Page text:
Benguet flower industry wilts under quarantine
LA TRINIDAD, BENGUET—Magdalena Coyam-an, a flower grower and trader, shredded at least 80 bundles of alstroemeria (also called Peruvian Lily) inside her stall as these had started to wilt.
Some 100 more bundles of assorted cut flowers were scattered on the floor waiting to be destroyed as deliveries to Metro Manila were halted due to the Luzon-wide lockdown at the height of the new coronavirus disease (COVID-19) outbreak.
The Department of Agriculture (DA) had issued a memorandum circular that would allow only vehicles carrying crop and agricultural commodities like rice and vegetables to pass through checkpoints in Metro Manila while the lockdown was in effect.
“Unlike vegetables, these flowers are not food that’s why they are not allowed to enter [Metro Manila],” Coyam-an told the Inquirer.
Most flower traders had closed their shops since Tuesday while a few others tried their luck to sell even just a bundle of flowers to earn money to get by.
Flower traders and farmers in Benguet province said they were already on the verge of going bankrupt at a time when demand for flowers was usually at its peak.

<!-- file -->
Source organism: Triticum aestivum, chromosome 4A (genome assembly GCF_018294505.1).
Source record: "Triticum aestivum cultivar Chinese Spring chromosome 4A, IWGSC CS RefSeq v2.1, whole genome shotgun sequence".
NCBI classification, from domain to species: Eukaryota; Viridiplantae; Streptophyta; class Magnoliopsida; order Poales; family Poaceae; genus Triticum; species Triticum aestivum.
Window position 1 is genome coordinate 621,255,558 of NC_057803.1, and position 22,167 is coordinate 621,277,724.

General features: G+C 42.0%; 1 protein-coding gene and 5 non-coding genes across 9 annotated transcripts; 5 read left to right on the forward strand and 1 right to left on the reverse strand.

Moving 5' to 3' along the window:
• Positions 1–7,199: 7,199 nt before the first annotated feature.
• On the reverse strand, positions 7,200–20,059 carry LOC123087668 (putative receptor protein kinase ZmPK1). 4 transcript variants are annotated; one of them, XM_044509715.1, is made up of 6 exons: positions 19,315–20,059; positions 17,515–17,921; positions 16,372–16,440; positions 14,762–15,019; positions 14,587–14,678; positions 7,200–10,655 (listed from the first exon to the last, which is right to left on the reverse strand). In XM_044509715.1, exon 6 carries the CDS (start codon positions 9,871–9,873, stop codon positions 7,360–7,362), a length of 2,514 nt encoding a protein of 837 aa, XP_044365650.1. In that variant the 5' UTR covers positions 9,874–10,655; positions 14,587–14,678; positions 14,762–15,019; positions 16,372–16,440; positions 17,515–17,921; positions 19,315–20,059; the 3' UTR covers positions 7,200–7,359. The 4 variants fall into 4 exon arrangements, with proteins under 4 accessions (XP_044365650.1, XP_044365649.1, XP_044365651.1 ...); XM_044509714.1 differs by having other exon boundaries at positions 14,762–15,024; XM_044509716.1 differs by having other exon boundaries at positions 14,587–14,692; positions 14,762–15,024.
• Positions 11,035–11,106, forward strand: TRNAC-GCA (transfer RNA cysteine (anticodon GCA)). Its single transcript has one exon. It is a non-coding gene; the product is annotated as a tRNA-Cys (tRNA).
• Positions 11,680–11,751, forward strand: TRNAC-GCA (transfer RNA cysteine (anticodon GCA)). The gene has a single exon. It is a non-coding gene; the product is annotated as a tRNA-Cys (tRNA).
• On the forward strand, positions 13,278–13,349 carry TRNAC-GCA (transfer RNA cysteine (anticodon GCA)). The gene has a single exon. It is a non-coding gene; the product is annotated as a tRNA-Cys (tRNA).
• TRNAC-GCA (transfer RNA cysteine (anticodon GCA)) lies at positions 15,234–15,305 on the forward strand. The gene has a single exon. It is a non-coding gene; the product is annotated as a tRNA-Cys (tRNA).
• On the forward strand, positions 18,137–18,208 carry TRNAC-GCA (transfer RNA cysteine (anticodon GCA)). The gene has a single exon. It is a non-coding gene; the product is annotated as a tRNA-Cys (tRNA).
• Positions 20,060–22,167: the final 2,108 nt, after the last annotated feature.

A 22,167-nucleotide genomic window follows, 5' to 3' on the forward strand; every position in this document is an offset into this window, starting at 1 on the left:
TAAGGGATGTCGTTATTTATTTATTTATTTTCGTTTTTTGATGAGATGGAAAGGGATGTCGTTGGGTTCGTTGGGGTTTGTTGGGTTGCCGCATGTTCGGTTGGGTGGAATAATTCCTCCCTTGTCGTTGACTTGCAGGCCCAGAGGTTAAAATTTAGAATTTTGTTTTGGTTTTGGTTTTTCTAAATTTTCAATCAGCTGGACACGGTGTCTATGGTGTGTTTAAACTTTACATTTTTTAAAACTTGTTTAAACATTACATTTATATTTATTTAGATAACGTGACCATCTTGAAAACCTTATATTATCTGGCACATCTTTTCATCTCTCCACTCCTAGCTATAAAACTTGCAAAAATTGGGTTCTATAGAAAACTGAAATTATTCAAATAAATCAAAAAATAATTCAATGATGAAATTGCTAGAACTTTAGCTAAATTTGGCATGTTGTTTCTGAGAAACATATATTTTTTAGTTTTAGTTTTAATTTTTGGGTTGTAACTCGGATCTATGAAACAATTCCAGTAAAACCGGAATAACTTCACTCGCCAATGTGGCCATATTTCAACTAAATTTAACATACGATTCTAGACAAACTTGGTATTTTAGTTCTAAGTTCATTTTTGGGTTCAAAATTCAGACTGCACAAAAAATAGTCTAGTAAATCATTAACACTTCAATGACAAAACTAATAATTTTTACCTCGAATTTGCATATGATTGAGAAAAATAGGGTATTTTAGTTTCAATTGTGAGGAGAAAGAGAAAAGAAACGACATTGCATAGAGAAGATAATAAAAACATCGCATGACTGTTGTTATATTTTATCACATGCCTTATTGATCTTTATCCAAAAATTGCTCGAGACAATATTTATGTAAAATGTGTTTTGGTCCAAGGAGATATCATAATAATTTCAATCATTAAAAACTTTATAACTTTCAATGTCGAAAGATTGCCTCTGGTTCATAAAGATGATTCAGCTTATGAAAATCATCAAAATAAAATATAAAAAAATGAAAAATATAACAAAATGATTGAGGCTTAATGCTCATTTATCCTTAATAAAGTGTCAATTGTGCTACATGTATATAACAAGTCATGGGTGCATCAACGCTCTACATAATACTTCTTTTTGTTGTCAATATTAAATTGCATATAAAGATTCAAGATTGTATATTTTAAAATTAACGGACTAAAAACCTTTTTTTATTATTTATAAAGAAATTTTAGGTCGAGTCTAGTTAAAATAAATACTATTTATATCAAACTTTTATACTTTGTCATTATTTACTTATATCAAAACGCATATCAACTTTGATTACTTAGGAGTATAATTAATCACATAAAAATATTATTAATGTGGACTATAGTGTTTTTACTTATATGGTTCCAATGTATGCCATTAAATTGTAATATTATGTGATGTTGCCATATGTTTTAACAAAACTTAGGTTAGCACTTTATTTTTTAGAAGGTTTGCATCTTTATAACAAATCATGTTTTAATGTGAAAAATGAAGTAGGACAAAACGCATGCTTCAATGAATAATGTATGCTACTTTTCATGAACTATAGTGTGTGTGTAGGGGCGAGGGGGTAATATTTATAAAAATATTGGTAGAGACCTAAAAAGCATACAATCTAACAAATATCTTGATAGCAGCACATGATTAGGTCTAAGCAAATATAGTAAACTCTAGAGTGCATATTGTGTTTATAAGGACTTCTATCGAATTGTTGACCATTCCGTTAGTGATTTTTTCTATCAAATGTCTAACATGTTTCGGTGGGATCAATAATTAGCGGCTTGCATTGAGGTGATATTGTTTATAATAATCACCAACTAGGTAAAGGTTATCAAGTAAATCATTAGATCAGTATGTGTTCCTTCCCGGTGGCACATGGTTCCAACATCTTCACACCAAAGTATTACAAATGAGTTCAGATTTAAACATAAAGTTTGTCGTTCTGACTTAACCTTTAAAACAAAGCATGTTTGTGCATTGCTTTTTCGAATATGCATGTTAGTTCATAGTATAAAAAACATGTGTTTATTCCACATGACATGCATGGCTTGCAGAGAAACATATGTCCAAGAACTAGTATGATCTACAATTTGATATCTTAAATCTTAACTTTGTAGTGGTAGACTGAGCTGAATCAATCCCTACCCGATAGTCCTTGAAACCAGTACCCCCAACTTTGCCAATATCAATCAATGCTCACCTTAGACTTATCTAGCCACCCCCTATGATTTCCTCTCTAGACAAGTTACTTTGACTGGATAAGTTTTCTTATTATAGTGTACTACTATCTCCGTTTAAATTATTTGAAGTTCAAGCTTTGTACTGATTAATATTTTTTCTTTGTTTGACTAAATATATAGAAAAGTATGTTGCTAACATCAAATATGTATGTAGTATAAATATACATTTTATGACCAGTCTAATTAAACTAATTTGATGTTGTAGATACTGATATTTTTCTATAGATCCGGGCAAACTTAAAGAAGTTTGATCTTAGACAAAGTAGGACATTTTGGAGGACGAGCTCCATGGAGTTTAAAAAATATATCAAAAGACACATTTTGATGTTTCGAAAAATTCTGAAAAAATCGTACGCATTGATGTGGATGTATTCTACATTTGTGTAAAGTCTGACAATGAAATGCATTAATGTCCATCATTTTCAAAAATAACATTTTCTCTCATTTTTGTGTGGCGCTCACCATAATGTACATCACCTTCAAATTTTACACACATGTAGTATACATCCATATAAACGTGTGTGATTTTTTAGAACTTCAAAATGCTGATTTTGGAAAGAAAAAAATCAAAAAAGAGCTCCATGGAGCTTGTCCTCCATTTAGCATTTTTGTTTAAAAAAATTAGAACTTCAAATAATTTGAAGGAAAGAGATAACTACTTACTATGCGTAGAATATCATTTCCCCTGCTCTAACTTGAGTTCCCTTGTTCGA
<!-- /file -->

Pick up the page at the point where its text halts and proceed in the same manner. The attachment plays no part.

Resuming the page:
In the past years, farmers and traders would enjoy brisk sales between February and April when occasions such as festivals, graduations and school proms were held.
But the COVID-19 pandemic had eclipsed the demand for cut and ornamental flowers as mass gatherings were already canceled to stem the spread of the highly contagious respiratory disease.
Benguet produces an average of 25 million to 30 million metric tons annually, based on provincial government data. Over half of these are programmed by farmers to be harvested between February and April, the peak season, according to La Trinidad municipal agriculturist, Felicitas Ticbaen.
Benguet’s semitemperate climate is suitable for different flowers, grown either on open fields or greenhouses.
Florists and flower traders said they began seeing the decrease in sales during Valentine’s Day as the rising number of COVID-19 cases started to cause a health scare.
Baguio City also canceled the Panagbenga (Baguio Flower Festival), which draws large orders of flowers intended for its grand floral float parade.
Float designers would usually get fresh blooms from flower farms, mostly in La Trinidad, Atok and Tublay towns, where cut flowers are a major industry.
The flower trade would feel the ripple effects of the pandemic even more if the government decided to cancel other events, especially graduation exercises of schools, Coyam-an said.
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